CHELSEA CHAPMAN, then a student at University of Wisconsin, Madison, Wisconsin, received a grant in May 2010 to aid research on 'Conceptions of Energy and Economies of Knowledge in Central Alaska's Yukon Flats,' supervised by Dr. Larry Nesper. This project investigated concepts of energy in central Alaska, asking how regional developments of hydrocarbon and renewable resources are experienced, evaluated, and disputed. Via ethnographic study of a land trade between an Alaska Native corporation and a regional wildlife refuge in the Yukon Flats -- and bio-mass energy projects in the same region -- the research looked at how fields of energy knowledge manifest, and how they are rendered authoritative or marginal as they animate local conflict. Multiple cultural orientations toward nature, land, and power were found to circulate within regional energy production. Despite heterogeneity among cultural models of energy, findings confirmed the relationship of oil, gas, and bio-mass fuels to personal and societal characteristics like vitality, independence, stamina, and life force. Participants conceptualized central Alaska as precarious (energy-brittle) due to political relationships hardened by North Slope oil production, legacies of social inequality, and consequences of climate change. Apocalyptic forecasts related to energy crisis were shared across ethnic, cultural, and occupational groups. Findings further indicate that spiritual practice, especially Pentecostal Christianity, relates closely to a powerful conception of energy as a morally compelling substance languishing untapped in the trees and subterranean hydrocarbons of the boreal forest.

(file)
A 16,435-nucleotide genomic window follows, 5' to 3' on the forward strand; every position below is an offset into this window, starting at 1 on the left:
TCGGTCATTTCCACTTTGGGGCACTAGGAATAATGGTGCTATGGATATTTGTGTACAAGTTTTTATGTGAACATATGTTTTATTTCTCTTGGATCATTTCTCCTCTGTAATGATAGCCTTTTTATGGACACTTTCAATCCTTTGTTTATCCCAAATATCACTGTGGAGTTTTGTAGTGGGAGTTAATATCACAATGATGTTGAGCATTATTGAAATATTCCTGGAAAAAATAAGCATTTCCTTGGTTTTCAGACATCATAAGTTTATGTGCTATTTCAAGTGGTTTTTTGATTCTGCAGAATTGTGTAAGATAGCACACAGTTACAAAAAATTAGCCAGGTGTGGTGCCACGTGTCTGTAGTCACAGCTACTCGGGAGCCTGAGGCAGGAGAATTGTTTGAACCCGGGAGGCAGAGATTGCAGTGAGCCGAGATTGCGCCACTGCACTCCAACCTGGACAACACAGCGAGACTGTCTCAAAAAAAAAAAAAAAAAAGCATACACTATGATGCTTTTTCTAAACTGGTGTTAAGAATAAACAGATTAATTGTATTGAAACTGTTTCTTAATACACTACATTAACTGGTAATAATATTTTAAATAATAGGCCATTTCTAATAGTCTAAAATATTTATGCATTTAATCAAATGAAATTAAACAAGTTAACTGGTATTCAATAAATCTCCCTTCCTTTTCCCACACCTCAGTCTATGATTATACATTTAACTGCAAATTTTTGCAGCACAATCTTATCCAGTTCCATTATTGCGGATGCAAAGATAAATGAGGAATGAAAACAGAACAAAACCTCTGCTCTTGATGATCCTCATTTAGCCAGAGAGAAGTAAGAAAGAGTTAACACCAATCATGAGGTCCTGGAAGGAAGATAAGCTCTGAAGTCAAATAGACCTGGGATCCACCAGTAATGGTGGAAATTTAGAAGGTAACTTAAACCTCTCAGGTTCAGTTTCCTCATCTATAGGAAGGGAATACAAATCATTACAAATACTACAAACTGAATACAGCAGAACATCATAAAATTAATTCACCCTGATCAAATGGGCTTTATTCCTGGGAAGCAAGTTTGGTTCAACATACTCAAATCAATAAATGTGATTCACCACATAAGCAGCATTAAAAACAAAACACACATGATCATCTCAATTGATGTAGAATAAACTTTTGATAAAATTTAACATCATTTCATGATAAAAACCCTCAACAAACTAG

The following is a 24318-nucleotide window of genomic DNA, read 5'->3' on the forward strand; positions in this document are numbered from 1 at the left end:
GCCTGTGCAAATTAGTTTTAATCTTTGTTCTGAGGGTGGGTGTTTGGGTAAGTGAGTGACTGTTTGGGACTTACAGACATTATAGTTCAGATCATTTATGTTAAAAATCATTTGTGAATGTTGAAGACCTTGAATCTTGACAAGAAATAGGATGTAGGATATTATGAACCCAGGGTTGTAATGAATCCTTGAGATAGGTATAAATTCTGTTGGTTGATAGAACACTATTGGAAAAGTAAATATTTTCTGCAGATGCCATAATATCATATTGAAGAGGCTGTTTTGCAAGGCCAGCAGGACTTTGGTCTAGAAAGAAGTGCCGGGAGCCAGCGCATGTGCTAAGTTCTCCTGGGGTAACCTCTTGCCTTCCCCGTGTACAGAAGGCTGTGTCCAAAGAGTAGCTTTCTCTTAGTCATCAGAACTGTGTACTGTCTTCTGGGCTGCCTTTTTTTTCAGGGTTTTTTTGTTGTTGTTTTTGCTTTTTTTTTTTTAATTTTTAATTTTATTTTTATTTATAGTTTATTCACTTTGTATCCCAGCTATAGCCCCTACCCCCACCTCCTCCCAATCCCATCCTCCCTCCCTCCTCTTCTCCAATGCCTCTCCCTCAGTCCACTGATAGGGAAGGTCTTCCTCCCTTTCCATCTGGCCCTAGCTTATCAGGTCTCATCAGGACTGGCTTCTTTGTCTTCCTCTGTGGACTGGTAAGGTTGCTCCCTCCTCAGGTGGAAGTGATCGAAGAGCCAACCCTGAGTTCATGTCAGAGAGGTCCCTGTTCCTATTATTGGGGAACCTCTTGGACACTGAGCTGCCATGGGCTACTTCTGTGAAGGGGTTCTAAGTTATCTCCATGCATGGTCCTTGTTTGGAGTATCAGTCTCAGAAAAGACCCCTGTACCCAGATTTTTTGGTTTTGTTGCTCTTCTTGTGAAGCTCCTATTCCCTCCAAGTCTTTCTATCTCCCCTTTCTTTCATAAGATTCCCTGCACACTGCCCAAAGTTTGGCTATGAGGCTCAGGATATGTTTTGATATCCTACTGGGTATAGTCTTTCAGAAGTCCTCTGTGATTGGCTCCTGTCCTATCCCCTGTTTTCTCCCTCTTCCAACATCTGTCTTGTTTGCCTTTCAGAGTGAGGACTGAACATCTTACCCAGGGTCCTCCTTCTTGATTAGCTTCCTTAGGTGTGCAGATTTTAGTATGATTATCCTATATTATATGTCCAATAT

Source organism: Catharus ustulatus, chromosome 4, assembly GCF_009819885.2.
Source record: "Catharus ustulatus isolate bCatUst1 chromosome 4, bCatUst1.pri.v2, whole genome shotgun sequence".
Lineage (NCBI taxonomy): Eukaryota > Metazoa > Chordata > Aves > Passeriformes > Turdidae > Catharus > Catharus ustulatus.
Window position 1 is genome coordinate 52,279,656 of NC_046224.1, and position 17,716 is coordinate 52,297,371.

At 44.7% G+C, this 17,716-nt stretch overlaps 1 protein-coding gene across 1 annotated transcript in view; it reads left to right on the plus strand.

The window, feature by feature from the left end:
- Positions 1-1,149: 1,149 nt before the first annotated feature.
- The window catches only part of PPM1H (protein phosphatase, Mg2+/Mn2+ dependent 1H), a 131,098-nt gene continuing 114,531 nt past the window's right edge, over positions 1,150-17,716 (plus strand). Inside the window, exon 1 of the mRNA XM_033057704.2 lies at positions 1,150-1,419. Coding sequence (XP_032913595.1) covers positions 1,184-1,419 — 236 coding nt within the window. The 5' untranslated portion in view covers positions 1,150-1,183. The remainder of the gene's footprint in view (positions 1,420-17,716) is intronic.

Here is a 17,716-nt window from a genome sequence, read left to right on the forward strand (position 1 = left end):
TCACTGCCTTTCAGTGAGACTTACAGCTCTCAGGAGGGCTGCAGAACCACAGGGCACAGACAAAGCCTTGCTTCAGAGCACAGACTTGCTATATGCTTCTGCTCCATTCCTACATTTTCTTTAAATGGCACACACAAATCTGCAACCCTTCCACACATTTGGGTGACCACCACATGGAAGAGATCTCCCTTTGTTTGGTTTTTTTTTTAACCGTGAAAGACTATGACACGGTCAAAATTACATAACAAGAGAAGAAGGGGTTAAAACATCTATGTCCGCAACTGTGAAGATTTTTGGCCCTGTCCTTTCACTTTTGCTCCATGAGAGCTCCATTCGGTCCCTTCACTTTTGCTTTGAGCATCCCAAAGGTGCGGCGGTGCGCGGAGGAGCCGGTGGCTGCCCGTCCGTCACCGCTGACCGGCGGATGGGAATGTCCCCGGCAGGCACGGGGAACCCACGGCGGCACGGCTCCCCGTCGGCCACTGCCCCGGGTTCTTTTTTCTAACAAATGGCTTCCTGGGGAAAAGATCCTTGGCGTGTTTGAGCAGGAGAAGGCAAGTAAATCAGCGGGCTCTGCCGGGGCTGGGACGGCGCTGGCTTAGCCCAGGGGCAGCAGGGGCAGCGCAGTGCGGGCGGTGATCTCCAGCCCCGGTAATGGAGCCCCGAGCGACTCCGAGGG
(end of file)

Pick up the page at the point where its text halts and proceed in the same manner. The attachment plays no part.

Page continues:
Shapero, Joshua Aprile, U. of Michigan, Ann Arbor, MI - To aid research on 'Speaking Places: The Grammar of Space and the Sociality of Place among Central Quechua Speakers,' supervised by Dr. Bruce Mannheim